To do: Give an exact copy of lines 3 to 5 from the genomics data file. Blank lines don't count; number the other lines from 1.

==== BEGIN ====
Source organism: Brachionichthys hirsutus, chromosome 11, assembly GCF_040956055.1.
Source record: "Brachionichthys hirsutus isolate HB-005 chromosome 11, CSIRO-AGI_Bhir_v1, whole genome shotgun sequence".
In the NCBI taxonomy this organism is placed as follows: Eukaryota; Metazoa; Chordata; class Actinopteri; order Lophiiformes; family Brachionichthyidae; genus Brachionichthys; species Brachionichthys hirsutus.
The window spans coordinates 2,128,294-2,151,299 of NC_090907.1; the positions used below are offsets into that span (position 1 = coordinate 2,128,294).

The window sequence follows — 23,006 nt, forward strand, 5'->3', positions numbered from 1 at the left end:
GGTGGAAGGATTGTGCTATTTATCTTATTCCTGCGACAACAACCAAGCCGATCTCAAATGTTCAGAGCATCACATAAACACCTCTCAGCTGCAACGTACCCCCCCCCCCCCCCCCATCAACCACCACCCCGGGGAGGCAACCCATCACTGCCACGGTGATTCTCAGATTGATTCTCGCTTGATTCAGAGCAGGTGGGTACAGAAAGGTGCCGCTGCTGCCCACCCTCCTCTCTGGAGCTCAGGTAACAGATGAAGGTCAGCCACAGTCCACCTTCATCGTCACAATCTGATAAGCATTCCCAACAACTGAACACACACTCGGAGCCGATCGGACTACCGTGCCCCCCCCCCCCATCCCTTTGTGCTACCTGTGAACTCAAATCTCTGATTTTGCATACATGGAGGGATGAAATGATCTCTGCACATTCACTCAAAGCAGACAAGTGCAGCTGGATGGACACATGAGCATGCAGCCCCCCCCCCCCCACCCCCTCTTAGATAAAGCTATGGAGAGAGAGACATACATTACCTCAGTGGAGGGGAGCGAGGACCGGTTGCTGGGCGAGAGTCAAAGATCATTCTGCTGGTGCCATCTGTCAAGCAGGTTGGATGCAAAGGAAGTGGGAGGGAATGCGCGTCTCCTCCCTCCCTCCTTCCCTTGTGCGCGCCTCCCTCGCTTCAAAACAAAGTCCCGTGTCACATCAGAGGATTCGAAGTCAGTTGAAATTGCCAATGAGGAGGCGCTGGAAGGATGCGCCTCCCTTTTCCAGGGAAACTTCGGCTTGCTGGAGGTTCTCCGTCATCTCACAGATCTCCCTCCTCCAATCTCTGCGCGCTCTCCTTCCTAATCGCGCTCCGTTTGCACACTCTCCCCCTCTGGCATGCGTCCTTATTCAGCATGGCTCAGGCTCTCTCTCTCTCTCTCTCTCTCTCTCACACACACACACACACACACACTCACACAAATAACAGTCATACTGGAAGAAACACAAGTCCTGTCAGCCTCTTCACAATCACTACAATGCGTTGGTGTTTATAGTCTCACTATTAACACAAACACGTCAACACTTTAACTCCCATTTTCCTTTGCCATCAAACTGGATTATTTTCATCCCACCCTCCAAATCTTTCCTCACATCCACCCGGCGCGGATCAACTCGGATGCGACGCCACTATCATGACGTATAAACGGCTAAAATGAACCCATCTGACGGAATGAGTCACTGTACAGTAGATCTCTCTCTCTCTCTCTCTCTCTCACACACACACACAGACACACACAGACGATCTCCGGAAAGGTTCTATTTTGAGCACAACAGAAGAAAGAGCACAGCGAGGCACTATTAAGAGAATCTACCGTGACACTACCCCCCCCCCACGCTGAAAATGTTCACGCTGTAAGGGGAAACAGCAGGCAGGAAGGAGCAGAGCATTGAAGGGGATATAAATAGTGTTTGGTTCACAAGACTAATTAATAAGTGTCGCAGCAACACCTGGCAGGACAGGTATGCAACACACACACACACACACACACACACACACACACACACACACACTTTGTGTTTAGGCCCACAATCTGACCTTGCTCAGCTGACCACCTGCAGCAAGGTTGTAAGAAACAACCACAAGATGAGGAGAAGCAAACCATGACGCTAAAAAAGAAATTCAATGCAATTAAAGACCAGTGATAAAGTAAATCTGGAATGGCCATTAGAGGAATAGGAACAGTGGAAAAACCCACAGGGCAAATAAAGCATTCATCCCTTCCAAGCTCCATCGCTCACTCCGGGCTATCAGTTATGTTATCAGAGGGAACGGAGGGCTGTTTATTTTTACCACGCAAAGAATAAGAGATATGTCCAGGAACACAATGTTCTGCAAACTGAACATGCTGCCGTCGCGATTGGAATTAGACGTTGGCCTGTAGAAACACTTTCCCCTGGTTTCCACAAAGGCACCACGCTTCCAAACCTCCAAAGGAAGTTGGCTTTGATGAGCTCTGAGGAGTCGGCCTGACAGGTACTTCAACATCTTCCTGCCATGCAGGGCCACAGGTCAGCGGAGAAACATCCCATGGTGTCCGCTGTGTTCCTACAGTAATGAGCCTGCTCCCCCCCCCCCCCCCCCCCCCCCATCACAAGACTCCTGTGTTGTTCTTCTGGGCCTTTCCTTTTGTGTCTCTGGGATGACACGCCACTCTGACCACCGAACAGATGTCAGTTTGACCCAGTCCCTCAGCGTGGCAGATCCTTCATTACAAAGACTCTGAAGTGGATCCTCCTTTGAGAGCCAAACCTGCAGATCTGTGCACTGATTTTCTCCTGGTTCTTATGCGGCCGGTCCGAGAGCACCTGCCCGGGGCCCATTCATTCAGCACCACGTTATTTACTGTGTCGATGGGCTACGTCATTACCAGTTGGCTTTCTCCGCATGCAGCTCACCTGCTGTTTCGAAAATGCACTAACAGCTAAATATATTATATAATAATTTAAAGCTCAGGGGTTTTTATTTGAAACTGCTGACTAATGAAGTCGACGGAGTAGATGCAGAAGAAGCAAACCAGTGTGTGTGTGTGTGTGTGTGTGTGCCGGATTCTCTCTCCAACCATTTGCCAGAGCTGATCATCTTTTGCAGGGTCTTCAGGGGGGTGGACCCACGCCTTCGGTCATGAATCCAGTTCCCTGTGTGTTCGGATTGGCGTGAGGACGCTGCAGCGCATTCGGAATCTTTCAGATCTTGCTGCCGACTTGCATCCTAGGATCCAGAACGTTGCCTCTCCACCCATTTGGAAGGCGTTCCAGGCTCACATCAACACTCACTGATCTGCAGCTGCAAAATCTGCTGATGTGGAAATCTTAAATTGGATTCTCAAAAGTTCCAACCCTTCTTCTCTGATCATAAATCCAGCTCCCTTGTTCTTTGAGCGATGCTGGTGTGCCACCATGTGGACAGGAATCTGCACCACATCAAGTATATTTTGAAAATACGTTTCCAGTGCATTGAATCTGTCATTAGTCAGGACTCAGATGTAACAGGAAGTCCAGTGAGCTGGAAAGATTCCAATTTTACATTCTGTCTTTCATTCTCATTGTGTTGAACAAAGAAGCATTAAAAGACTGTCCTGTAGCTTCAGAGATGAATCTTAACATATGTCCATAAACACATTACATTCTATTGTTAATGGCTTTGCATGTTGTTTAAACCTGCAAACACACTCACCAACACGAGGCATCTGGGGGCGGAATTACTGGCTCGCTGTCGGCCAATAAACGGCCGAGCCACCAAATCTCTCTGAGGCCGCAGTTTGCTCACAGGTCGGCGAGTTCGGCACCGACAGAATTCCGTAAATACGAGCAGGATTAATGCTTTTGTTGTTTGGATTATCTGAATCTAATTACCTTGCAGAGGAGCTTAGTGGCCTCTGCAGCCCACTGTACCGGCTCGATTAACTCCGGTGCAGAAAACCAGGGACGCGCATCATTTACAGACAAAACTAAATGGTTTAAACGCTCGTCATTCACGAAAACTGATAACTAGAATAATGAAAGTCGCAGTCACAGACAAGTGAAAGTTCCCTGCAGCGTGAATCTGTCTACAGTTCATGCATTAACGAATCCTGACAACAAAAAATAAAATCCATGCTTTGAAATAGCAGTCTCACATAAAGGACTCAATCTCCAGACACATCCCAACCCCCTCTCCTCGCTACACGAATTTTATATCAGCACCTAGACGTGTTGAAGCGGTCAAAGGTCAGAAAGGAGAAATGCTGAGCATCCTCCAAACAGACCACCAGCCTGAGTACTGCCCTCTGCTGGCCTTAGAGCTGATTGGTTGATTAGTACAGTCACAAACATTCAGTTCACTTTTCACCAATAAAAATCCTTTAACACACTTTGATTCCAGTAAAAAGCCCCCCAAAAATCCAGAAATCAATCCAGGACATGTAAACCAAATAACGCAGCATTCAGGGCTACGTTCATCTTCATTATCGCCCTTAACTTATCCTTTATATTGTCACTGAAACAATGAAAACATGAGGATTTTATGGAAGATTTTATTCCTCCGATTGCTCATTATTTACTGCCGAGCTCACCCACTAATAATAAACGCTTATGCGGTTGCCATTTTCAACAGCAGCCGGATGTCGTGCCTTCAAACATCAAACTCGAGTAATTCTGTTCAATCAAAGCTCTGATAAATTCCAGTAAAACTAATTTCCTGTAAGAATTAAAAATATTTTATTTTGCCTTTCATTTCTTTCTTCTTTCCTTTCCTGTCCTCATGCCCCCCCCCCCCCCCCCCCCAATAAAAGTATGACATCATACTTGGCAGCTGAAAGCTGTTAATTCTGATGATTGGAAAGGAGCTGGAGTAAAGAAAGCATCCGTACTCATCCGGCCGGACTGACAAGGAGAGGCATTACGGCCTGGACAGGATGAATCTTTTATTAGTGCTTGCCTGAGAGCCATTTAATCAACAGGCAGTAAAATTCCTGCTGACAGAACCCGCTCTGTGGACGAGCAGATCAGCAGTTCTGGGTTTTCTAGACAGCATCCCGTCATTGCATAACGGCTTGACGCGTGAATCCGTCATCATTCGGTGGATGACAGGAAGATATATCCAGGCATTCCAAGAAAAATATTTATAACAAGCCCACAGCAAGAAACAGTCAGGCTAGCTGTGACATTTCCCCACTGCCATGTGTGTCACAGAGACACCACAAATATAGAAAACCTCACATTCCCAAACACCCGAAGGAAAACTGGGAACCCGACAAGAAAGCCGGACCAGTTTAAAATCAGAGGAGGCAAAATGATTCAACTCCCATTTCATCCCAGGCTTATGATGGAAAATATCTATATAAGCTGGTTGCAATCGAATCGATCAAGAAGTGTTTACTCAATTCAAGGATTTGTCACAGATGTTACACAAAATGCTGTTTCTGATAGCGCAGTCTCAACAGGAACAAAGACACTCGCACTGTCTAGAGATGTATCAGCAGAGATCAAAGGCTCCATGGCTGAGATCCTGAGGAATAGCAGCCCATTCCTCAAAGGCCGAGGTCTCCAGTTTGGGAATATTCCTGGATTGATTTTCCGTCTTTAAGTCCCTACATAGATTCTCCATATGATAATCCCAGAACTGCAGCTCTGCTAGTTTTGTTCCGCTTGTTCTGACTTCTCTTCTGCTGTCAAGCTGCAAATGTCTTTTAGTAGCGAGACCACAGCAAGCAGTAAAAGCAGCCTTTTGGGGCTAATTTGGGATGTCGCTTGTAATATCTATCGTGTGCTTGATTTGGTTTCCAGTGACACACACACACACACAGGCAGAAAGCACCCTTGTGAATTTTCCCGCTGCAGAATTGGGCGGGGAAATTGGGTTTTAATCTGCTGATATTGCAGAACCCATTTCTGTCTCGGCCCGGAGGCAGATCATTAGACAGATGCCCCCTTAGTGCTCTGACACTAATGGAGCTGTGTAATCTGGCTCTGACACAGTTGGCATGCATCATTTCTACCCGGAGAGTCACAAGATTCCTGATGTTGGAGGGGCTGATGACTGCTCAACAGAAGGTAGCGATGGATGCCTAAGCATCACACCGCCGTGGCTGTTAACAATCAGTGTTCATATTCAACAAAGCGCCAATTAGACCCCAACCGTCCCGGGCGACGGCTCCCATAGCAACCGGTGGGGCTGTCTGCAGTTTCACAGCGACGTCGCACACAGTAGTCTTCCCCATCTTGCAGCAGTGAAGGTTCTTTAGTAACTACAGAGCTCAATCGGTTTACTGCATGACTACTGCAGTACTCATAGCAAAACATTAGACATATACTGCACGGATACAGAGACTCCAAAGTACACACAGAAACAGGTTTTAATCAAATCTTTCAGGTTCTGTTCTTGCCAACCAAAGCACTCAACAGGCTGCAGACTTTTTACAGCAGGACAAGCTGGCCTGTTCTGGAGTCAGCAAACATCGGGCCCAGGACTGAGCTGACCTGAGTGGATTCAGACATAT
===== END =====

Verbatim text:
In the NCBI taxonomy this organism is placed as follows: Eukaryota; Metazoa; Chordata; class Actinopteri; order Lophiiformes; family Brachionichthyidae; genus Brachionichthys; species Brachionichthys hirsutus.
The window spans coordinates 2,128,294-2,151,299 of NC_090907.1; the positions used below are offsets into that span (position 1 = coordinate 2,128,294).

The window sequence follows — 23,006 nt, forward strand, 5'->3', positions numbered from 1 at the left end: